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AKB48 “Tsugi no Ashiato”

by Patrick ST. Michel

Special To The Japan Times

No Japanese music group has been more interesting these past two years than AKB48, but “interesting” doesn’t always mean “good.” Several of the 89-members-and-growing outfit’s most notable moments have been ugly (the Minami Minegishi head-shaving scandal tops that list), but the idol group has also made some strides pop-wise — the occasional great hook and a handful of creative music videos that have demonstrated some self-awareness. The already-a-million-plus-sold new album “Tsugi no Ashiato” (“The Next Footsteps”) encapsulates the hits and misses of AKB48 — and modern J-pop — perfectly.

In the spring of 2012, then-most-popular AKB48 member Atsuko Maeda announced her impending graduation from the idol institution. Her departure sparked a stretch of strong releases, starting with the last single Maeda featured on, “Manatsu no Sounds Good!” The track solves the group’s biggest musical problem — having to accommodate the vocals of 26 women at once — by giving them a singalong-worthy chorus and cushioning it with horns that sound like they were jacked from the “Neon Genesis Evangelion” soundtrack.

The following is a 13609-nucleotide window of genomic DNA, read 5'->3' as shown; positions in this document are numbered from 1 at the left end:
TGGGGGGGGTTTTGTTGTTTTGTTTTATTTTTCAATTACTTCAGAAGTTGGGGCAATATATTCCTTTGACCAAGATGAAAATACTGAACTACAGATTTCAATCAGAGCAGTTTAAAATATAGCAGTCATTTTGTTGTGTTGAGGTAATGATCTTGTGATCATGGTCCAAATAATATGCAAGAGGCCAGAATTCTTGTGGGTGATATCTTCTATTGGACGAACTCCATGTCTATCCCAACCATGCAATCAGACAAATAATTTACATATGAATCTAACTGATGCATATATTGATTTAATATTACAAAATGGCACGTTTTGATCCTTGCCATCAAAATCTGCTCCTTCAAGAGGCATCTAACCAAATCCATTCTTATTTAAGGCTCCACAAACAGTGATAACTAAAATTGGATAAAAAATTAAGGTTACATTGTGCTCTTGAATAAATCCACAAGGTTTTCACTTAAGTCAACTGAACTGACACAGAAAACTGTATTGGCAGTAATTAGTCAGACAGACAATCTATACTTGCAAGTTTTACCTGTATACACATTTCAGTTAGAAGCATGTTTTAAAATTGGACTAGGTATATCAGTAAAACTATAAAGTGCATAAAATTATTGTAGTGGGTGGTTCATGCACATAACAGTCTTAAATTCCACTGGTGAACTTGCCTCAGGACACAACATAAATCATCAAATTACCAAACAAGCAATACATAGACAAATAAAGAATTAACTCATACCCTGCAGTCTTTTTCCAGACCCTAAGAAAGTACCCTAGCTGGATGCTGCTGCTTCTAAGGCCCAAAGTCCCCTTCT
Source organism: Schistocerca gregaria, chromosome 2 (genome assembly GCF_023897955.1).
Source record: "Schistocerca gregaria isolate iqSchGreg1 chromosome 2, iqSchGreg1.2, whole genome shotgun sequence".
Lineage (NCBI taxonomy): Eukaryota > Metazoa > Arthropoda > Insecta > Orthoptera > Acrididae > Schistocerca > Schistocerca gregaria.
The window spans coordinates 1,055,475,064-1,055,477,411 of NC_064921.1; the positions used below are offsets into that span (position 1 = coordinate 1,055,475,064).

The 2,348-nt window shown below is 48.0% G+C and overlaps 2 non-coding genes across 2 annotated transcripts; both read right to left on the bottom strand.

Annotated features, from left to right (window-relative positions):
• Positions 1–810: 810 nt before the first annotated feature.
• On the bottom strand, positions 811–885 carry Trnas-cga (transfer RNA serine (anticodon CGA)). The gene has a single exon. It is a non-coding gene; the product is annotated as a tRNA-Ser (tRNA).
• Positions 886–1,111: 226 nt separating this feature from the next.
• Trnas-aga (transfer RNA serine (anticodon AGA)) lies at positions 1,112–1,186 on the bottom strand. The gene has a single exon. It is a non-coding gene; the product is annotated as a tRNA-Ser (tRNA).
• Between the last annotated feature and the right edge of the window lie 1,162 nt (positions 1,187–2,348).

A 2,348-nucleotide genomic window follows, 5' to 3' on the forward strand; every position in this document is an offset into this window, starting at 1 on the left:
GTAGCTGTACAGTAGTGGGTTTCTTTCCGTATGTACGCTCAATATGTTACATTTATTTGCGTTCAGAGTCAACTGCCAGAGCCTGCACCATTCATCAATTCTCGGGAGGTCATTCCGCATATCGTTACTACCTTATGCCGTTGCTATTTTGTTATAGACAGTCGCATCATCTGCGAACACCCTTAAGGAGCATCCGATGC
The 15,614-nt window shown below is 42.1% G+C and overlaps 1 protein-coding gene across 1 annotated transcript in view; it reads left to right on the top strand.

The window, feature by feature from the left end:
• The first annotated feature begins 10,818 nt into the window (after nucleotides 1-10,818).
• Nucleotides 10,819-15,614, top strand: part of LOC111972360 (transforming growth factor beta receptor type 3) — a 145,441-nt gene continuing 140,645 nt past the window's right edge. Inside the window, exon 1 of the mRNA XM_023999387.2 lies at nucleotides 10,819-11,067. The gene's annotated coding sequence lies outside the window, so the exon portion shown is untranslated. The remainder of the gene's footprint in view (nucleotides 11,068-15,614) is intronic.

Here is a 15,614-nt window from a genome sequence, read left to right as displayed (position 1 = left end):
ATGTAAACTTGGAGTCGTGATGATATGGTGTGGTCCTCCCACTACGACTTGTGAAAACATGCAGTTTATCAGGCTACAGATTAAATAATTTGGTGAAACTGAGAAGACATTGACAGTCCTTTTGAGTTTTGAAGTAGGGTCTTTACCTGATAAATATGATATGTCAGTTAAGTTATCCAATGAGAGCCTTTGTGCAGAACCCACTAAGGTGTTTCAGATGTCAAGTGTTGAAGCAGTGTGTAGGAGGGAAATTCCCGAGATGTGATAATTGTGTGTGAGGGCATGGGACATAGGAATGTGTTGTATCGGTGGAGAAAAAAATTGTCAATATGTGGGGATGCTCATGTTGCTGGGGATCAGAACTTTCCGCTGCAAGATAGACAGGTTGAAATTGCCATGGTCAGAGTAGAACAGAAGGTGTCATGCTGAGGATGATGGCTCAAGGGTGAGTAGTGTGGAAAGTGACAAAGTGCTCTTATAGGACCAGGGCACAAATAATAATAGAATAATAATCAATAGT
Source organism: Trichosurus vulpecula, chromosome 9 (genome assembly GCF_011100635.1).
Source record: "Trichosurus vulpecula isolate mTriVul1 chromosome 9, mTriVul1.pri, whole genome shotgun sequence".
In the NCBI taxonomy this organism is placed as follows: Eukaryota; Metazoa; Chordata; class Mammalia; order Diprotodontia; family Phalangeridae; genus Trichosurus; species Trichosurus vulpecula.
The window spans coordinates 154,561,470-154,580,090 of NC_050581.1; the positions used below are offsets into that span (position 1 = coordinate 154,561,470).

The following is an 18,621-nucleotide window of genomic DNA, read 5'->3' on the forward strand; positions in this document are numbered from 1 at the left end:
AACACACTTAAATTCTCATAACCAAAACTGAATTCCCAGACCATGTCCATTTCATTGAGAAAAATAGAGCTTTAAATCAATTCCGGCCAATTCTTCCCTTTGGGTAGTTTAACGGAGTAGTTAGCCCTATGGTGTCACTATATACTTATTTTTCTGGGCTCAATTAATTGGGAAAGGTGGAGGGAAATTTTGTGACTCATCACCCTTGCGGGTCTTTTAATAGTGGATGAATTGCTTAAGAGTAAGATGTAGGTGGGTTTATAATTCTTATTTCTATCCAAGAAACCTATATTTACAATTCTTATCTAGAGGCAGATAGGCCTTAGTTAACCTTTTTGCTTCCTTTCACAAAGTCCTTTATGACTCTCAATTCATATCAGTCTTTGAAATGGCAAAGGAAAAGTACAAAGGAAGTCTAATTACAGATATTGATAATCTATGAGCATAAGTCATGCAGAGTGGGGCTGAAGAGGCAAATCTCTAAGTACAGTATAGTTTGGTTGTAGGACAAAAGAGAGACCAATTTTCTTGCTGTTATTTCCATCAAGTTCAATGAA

From there, the group fine-tuned its default pep on “Gingham Check” and even got a little thunderous on the George A. Romero-gone-J-pop track “Uza.” Not all the Oricon-topping releases were good — “So Long” says it all in the title — yet it was AKB48′s richest period to date.

“Tsugi no Ashiato” could have easily had the singles from the past two years put together with some up-tempo pop thrown into the mix as filler (“Love Shugyo” for example). That would have produced a solid full-length release. Alas, J-pop in 2014 (and the AKB48 marketing model) dictates that maxing out is the key to success. The main disc clocks in at a hard-to-get-through one hour and eight minutes. Then it’s onto a second disc that contains nearly another hour of music. And, to inflate sales (mission accomplished), there are two versions of “Tsugi no Ashiato” with entirely different songs on them, making the release a staggering 36-song collection that lasts more than three hours.

Fans will be ecstatic. Casual listeners will likely find a bloated album that’s too focused on marketing to those fans. When “Tsugi no Ashiato” indulges that fandom, the result is that some good cuts such as “JJ ni Karitamono” and “Koi Suru Fortune Cookie” get overshadowed (the latter is especially strong — AKB48 swapping out arcade-worthy chirpiness for some mid-day disco).

“Tsugi no Ashiato” is contemporary J-pop pushed to the extreme and is hard to embrace, yet there are enough populist moments to imagine a more accessible AKB48. (Patrick St. Michel)